- Filipinos have objected to President Duterte’s plans to give former dictator a hero’s burial
- Ferdinand Marcos died in 1989 but Duterte wants to re-inter him in Manila
In a split 9-5 decision, with one justice abstaining, the Supreme Court rejected arguments that Marcos was unfit to be re-interred in the National Heroes’ Cemetery in Manila.
The move was met with delight by supporters of the former dictator who had gathered outside the court, and outrage from thousands of protesters opposing them bearing banners reading “Marcos is no hero!” and holding placards calling for justice for the victims of martial law.
Shortly after his election in May, President Rodrigo Duterte announced plans to move the late dictator from his current resting place in a mausoleum in the family’s stronghold of Ilocos Norte, in the Philippines’ northeast.
Celebrations and sadness
Speaking Tuesday, Marcos’ daughter Imee, governor of Ilocos Norte, said her father was a soldier, “and he wanted to be buried together with his men.”
“The burial will be a simple, ordinary soldier’s burial,” she told CNN.
Edre Olalia of the National Union of People’s Lawyers, one of the plaintiffs in the case, said the decision was a “big letdown” and vowed to file a motion for reconsideration with the court.
“The victims of the brutal and thieving dictator and those who have fought and are fighting all forms of tyranny and governmental abuse will not bury the memories, experience and lessons of that horrible period,” he said in a statement.
In a statement, Philippines Vice President Leni Robredo, who was elected separately from Duterte and comes from an opposing political party, said she was “deeply saddened” by the court’s decision.
“(The Marcos) family’s refusal to take responsibility for atrocities of the regime is an insult to the Filipino people,” she said, adding that the burial will “keep the wounds of the past unhealed.”
In October, Duterte said he hoped the court would decide “not on emotion” but on the “public interest.”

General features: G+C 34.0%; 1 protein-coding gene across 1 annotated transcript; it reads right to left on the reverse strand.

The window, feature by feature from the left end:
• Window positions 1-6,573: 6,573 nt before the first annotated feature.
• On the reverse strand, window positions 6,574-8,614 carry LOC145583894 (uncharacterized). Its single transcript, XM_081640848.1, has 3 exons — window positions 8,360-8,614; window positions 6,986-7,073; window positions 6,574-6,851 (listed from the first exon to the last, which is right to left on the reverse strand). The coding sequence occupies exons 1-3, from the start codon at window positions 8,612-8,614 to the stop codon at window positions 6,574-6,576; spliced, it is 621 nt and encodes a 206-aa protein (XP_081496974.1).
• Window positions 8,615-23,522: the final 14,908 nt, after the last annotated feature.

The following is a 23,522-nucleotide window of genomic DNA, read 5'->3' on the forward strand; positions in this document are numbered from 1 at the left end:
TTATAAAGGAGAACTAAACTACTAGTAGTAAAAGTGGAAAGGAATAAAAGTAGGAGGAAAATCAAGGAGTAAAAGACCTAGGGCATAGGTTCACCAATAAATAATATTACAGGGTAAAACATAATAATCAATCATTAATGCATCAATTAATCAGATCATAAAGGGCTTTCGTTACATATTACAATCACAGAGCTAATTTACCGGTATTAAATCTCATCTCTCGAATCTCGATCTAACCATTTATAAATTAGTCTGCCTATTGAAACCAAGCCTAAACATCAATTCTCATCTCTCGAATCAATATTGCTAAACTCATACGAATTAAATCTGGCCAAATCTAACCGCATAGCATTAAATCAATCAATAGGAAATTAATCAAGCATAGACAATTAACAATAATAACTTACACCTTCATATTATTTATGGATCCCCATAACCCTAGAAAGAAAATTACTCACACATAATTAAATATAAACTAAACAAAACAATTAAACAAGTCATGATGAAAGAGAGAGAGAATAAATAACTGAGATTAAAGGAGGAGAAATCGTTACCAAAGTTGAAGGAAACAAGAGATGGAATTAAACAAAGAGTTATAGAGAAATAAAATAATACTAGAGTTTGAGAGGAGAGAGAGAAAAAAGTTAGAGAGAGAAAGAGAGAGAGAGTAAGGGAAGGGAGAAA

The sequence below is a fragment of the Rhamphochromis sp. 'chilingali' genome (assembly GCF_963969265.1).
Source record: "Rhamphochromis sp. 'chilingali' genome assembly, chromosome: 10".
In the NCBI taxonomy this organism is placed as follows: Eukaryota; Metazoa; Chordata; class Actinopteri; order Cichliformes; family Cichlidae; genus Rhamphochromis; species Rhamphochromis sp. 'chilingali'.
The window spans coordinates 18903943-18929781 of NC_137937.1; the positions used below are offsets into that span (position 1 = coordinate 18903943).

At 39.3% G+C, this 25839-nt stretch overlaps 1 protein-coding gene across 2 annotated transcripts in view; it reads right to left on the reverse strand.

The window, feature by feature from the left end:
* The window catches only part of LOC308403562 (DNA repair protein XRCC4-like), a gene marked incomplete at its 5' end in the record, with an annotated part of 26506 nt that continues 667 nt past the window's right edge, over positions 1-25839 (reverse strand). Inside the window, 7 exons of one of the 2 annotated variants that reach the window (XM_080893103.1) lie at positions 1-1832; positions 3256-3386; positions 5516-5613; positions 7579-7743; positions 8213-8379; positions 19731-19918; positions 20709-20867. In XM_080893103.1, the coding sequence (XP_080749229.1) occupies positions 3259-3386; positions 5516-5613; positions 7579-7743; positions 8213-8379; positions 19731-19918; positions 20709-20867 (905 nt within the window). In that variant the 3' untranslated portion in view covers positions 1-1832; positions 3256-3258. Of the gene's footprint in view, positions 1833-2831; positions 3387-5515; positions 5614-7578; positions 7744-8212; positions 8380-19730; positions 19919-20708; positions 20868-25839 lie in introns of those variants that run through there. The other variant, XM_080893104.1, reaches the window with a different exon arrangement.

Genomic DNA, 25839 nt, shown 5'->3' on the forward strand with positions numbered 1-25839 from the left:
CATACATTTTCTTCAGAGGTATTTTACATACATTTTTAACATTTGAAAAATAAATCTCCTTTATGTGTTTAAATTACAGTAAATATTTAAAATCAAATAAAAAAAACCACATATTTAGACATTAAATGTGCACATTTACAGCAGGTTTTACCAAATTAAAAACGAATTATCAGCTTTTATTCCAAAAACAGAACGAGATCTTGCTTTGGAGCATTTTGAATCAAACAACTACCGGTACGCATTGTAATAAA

Duterte, whose father served in Marcos’ cabinet and was supported by Marcos’ daughter in the presidential elections, has justified the re-internment on the grounds that it is legal to do so.
“He is qualified to be buried there. If other Filipinos don’t want this, fine. You can demonstrate, go ahead. You can use the streets,” he said in August.
Marcos fled the Philippines after a revolution in 1986 ended his decades as dictator. Many young Filipinos have little or no knowledge of Marcos and martial law and recent years have seen his family re-emerge on the political scene.
Ferdinand “Bongbong” Marcos Jr. narrowly lost the election for Vice President of the Philippines this year by just 0.64%.
The late dictator’s widow, Imelda Marcos, has been elected four times to the House of Representatives, despite ongoing controversies over the huge sums of money she and her husband plundered from the country.
In February, the government approved the sale of $21 million worth of Marcos’ “ill-gotten” jewelry collection.
Seventy-five thousand people have applied for reparations with the official Human Rights Victims’ Claims Board for “gross human rights violations” committed by the Marcos regime during the martial law period of 1972 to 1981.
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